As an example consider the depreciation of long term

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As an example, consider the depreciation of long-term assets. For shareholder reports, com- panies typically depreciate long-term assets using straight-line depreciation (meaning the same amount of depreciation expense is reported each year over the useful life of the asset). However. for reports sent to tax authorities, companies use an accelerated method of depreciation (meaning more depreciation is taken in the early years of the asset's life and less depreciation in later year When a company depreciates assets at an accelerated rate for tax purposes, the depreciati deduction for tax purposes is higher and taxable income is lower in the early years of the assets" lives. As a result, tax payments are reduced and after-tax cash flow is increased. That excess cas can then be reinvested in the business to increase its returns to shareholders. To illustrate, assume that Pfizer purchases an asset with a five-year life. It depreciates th asset using the straight-line method (equal expense per year) when reporting to shareholders all!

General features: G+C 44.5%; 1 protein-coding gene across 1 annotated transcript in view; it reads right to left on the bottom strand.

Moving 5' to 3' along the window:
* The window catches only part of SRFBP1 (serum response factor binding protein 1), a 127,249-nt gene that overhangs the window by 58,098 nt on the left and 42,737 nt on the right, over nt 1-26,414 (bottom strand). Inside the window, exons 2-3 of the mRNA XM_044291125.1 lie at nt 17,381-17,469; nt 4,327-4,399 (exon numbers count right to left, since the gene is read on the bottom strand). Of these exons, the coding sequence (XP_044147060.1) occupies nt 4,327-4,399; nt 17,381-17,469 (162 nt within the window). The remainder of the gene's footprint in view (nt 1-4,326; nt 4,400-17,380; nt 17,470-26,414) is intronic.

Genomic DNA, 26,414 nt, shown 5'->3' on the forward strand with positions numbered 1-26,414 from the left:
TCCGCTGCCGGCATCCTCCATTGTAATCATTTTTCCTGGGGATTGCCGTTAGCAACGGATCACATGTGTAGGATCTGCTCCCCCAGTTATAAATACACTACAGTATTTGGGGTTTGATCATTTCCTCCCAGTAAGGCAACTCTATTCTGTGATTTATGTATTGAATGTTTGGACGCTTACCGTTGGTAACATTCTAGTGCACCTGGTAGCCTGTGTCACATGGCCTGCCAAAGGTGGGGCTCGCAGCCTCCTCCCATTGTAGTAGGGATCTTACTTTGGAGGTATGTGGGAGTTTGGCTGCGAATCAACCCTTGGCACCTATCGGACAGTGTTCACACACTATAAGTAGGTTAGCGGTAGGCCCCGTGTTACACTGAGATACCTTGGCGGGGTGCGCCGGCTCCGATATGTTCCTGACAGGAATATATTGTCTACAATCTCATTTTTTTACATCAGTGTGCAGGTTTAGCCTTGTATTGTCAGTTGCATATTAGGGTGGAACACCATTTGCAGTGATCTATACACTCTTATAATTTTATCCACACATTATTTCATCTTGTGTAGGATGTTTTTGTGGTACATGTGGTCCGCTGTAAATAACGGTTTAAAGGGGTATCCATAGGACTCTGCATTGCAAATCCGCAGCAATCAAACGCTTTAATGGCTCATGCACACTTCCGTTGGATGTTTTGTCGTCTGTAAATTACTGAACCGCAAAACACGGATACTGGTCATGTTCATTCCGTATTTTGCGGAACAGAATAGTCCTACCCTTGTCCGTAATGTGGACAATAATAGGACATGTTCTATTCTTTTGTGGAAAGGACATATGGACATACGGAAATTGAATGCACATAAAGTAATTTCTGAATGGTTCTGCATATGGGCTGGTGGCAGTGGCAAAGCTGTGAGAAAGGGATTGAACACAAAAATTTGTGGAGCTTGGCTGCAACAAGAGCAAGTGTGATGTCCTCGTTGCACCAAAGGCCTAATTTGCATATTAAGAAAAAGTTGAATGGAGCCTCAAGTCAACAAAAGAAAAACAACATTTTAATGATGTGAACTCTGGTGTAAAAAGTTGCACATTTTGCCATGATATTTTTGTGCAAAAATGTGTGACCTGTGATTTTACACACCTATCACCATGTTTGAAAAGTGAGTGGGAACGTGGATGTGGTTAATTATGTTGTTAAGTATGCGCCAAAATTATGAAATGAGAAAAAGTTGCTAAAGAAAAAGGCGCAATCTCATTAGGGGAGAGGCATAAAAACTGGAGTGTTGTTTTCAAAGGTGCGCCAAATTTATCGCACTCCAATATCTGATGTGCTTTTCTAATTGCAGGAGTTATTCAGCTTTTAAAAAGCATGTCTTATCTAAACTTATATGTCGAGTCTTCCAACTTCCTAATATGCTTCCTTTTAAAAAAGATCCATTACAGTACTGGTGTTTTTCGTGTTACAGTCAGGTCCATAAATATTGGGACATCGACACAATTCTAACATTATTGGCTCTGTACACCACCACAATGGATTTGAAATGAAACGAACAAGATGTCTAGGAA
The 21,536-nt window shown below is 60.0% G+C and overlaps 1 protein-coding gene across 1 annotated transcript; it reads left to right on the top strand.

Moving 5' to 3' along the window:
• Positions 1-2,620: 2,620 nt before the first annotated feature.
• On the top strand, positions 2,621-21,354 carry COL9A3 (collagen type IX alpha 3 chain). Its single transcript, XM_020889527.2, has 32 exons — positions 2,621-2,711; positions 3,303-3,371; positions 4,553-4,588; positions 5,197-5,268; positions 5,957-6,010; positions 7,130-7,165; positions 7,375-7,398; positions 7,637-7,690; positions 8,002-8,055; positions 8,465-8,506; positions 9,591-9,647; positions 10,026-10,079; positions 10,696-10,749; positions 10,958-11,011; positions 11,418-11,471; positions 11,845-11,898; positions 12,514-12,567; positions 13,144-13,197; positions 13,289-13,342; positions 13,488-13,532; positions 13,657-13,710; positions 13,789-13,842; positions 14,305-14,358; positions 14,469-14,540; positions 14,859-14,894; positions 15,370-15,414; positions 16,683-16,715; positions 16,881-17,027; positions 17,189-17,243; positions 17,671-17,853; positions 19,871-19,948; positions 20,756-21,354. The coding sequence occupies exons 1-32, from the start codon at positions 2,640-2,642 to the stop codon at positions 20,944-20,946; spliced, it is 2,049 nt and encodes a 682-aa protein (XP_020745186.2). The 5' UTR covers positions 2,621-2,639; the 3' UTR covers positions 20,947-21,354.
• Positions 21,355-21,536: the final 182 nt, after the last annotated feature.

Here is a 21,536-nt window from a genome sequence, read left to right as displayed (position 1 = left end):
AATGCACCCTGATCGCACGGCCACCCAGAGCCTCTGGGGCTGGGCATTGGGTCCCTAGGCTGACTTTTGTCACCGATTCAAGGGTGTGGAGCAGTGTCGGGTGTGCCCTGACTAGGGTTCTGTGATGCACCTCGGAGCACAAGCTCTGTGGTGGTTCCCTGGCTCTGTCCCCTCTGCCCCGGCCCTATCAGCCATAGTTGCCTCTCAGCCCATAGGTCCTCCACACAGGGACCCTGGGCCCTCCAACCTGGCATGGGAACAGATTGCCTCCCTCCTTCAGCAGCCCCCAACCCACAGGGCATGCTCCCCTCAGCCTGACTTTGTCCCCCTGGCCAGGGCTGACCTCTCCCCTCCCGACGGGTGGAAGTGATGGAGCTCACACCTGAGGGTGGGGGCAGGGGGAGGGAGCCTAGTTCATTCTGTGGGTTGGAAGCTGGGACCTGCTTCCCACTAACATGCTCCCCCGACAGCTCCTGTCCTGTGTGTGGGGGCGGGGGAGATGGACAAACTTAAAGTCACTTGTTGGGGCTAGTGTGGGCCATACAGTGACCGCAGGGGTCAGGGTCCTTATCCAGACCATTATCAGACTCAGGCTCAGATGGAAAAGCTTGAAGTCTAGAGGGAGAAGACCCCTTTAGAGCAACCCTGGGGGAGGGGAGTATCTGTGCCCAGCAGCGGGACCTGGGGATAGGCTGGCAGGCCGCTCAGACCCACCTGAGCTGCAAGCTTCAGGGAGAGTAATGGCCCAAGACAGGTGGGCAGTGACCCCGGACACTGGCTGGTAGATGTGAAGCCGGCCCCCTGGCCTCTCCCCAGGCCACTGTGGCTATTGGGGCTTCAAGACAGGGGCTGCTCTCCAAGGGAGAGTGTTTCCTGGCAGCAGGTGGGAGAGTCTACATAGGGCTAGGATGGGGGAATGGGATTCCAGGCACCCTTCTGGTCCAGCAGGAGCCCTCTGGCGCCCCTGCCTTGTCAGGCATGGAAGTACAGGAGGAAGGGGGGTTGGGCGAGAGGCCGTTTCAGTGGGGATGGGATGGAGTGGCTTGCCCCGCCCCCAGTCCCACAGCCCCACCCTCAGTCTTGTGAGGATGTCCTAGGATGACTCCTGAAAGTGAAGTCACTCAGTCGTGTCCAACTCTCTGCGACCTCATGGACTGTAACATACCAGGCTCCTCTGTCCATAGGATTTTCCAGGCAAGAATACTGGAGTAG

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Module 5 I Revenue Recognition and Operating Income 5-20 -ates the asset at a faster rate (accelerated depreciation) for tax purposes. Annual (full year) eeiation expense under these two methods is depicted in Exhibit 5.3. - - -------- =xHIBIT 5.3 Straight-Linevs Accelerated Depreciation 250 k-----.~----------__1.., Straight-line depreciation .., Accelerated depreciation 50 5: 200 c Q) Q. >< ~ 150 o :; '0 e 100 Q. Q) o o ~-----.-----.-----.-----r----~ 234 Years (no partial years) 5 Juring the first 2.5 years in this example, depreciation is higher in the company's tax returns ;.,.is in its report to shareholders. In the last 2.5 years, this is reversed, with lower deprecia- expense for tax purposes. Taxable income and tax payments are, therefore, higher during the _ - years. The same total amount of depreciation is recognized under both methods over the =: ear life of the asset. Only the timing of the recognition of the expense differs.' 'e use this timing concept to illustrate the accounting for a deferred tax liability. Assume company purchases a depreciable asset with a cost of $100 and a two-year useful life. - ancial reporting purposes (for GAAP-based reports for shareholders), it depreciates the using the straight-line method, which yields depreciation expense of $50 per year. For reporting (when filing income tax returns), it depreciates the asset on an accelerated basis, ields depreciation deduction of $75 in the first year and $25 in the second year (the total amount of depreciation is reported under the two depreciation methods; only the t of depreciation reported per year differs). Assume that this company reports income depreciation and taxes of $200 and that its tax rate is 40%. Its income statements, for financial reporting and tax reporting, for the asset's first year are in Exhibit 5.4A. - -- ~~--. =xHIBIT 5.4A Year1 Income Statements: FinancialReportingvs TaxReporting Financial Reporting Tax Reporting e before depreciation .
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